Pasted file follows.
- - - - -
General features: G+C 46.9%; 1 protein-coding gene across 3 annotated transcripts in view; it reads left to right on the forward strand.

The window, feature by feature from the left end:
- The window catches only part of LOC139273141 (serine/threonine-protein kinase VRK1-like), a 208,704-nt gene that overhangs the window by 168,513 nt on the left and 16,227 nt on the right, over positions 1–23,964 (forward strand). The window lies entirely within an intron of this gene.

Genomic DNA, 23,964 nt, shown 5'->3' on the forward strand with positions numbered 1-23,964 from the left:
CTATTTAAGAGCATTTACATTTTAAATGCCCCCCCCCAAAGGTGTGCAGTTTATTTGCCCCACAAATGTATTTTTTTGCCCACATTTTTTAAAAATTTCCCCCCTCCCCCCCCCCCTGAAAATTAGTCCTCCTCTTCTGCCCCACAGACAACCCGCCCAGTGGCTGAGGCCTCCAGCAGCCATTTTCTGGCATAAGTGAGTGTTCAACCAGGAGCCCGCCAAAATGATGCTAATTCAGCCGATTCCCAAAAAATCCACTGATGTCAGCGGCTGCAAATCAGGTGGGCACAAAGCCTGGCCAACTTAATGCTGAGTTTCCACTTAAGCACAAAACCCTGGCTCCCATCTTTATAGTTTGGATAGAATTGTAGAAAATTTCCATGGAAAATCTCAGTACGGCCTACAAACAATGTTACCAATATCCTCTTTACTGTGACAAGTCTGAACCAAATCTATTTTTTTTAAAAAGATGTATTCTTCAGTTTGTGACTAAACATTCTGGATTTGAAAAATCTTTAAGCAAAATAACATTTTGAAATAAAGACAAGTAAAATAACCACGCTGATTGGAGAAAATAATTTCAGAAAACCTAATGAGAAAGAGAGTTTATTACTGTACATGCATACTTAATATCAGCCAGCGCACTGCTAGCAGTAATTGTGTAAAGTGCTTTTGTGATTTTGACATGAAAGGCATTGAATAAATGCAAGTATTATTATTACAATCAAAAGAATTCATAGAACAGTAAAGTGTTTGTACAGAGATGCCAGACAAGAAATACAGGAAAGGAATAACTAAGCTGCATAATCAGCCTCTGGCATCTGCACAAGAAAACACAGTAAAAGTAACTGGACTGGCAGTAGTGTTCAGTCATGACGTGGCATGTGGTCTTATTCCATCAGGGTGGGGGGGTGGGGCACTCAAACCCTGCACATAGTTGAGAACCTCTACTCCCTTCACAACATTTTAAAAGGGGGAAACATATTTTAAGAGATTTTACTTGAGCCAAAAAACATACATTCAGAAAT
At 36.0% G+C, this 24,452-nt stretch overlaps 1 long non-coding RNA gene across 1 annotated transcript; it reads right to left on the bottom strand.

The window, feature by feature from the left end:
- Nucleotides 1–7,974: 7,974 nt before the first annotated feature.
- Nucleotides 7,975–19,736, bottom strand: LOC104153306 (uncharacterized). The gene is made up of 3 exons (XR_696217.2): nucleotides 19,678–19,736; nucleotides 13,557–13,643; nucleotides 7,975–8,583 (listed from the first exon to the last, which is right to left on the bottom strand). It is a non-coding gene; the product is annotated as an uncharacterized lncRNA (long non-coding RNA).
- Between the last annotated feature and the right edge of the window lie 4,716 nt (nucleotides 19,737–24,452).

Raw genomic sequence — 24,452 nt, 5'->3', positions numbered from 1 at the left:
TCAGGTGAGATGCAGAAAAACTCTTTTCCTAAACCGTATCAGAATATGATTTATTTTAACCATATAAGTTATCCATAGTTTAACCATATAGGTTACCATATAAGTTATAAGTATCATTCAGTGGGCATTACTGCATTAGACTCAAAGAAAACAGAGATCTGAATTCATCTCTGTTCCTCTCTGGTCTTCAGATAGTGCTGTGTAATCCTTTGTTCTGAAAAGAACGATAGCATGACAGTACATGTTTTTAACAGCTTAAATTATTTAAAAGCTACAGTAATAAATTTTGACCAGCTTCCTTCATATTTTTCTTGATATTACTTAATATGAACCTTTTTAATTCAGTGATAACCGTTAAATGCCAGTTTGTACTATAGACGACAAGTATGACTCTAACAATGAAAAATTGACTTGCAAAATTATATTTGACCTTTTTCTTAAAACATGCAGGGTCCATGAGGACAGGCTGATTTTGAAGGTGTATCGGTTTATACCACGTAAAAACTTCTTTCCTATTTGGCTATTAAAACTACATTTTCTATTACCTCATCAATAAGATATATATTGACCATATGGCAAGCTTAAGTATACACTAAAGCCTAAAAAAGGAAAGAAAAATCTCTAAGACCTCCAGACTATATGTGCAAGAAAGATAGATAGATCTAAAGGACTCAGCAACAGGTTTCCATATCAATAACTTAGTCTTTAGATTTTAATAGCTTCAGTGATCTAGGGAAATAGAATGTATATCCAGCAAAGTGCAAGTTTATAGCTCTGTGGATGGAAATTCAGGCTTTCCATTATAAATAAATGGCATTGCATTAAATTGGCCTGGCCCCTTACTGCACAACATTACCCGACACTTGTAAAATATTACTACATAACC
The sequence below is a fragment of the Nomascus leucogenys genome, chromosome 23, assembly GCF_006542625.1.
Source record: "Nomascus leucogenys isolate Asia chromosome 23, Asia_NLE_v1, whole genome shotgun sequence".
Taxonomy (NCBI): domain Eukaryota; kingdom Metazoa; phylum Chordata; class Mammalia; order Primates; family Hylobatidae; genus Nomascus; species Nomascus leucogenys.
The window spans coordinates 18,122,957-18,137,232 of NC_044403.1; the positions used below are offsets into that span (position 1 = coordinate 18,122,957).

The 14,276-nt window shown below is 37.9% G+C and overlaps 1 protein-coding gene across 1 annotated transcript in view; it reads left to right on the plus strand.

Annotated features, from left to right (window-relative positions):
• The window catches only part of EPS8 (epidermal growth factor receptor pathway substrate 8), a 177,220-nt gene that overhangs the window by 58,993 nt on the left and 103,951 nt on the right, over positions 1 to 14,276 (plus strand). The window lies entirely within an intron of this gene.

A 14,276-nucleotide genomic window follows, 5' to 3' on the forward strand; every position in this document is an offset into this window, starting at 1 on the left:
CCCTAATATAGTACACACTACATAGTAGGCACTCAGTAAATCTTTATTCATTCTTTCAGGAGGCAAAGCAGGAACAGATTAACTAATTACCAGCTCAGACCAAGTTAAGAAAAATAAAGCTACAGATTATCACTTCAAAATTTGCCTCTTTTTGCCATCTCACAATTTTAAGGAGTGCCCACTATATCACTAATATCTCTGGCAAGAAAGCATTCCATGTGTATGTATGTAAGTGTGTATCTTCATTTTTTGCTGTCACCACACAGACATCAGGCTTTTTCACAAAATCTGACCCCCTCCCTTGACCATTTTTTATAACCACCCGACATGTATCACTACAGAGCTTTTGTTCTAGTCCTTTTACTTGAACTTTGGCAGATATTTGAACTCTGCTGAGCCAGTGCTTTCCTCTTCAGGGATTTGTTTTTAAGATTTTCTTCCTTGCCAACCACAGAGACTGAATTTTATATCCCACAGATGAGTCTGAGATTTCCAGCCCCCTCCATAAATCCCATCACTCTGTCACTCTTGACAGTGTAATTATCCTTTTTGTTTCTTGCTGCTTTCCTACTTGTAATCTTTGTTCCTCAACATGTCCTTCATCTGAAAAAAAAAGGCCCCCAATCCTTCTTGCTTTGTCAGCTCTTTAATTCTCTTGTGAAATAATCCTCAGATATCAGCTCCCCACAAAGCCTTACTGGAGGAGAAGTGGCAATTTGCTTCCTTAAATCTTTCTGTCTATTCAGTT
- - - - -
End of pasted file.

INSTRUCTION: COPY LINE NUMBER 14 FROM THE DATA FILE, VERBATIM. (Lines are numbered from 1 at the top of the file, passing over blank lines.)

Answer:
Source record: "Nomascus leucogenys isolate Asia chromosome 23, Asia_NLE_v1, whole genome shotgun sequence".